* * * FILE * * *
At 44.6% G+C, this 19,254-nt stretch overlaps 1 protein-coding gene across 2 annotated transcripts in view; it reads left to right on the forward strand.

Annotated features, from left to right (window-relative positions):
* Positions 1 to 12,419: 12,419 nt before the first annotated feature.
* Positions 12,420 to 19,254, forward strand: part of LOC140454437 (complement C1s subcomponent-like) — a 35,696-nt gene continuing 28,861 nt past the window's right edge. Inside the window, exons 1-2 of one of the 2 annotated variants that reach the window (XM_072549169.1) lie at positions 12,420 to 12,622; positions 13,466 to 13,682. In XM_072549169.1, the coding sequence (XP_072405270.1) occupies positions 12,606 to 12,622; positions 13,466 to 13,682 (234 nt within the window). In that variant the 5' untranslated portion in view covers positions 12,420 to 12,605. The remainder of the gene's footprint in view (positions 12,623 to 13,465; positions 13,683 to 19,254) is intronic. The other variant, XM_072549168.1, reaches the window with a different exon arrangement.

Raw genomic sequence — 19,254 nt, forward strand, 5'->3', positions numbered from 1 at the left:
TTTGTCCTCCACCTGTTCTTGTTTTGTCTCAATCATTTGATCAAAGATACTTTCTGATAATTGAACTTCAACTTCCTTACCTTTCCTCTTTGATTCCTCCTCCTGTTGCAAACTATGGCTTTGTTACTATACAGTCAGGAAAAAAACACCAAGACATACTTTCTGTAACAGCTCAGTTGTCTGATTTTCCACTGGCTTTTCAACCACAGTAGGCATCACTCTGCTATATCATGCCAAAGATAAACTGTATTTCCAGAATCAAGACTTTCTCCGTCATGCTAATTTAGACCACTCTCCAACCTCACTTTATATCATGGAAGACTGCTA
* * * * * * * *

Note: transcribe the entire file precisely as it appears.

At 44.6% G+C, this 19,254-nt stretch overlaps 1 protein-coding gene across 2 annotated transcripts in view; it reads left to right on the forward strand.

Annotated features, from left to right (window-relative positions):
* Positions 1 to 12,419: 12,419 nt before the first annotated feature.
* Positions 12,420 to 19,254, forward strand: part of LOC140454437 (complement C1s subcomponent-like) — a 35,696-nt gene continuing 28,861 nt past the window's right edge. Inside the window, exons 1-2 of one of the 2 annotated variants that reach the window (XM_072549169.1) lie at positions 12,420 to 12,622; positions 13,466 to 13,682. In XM_072549169.1, the coding sequence (XP_072405270.1) occupies positions 12,606 to 12,622; positions 13,466 to 13,682 (234 nt within the window). In that variant the 5' untranslated portion in view covers positions 12,420 to 12,605. The remainder of the gene's footprint in view (positions 12,623 to 13,465; positions 13,683 to 19,254) is intronic. The other variant, XM_072549168.1, reaches the window with a different exon arrangement.

Raw genomic sequence — 19,254 nt, forward strand, 5'->3', positions numbered from 1 at the left:
TTTGTCCTCCACCTGTTCTTGTTTTGTCTCAATCATTTGATCAAAGATACTTTCTGATAATTGAACTTCAACTTCCTTACCTTTCCTCTTTGATTCCTCCTCCTGTTGCAAACTATGGCTTTGTTACTATACAGTCAGGAAAAAAACACCAAGACATACTTTCTGTAACAGCTCAGTTGTCTGATTTTCCACTGGCTTTTCAACCACAGTAGGCATCACTCTGCTATATCATGCCAAAGATAAACTGTATTTCCAGAATCAAGACTTTCTCCGTCATGCTAATTTAGACCACTCTCCAACCTCACTTTATATCATGGAAGACTGCTA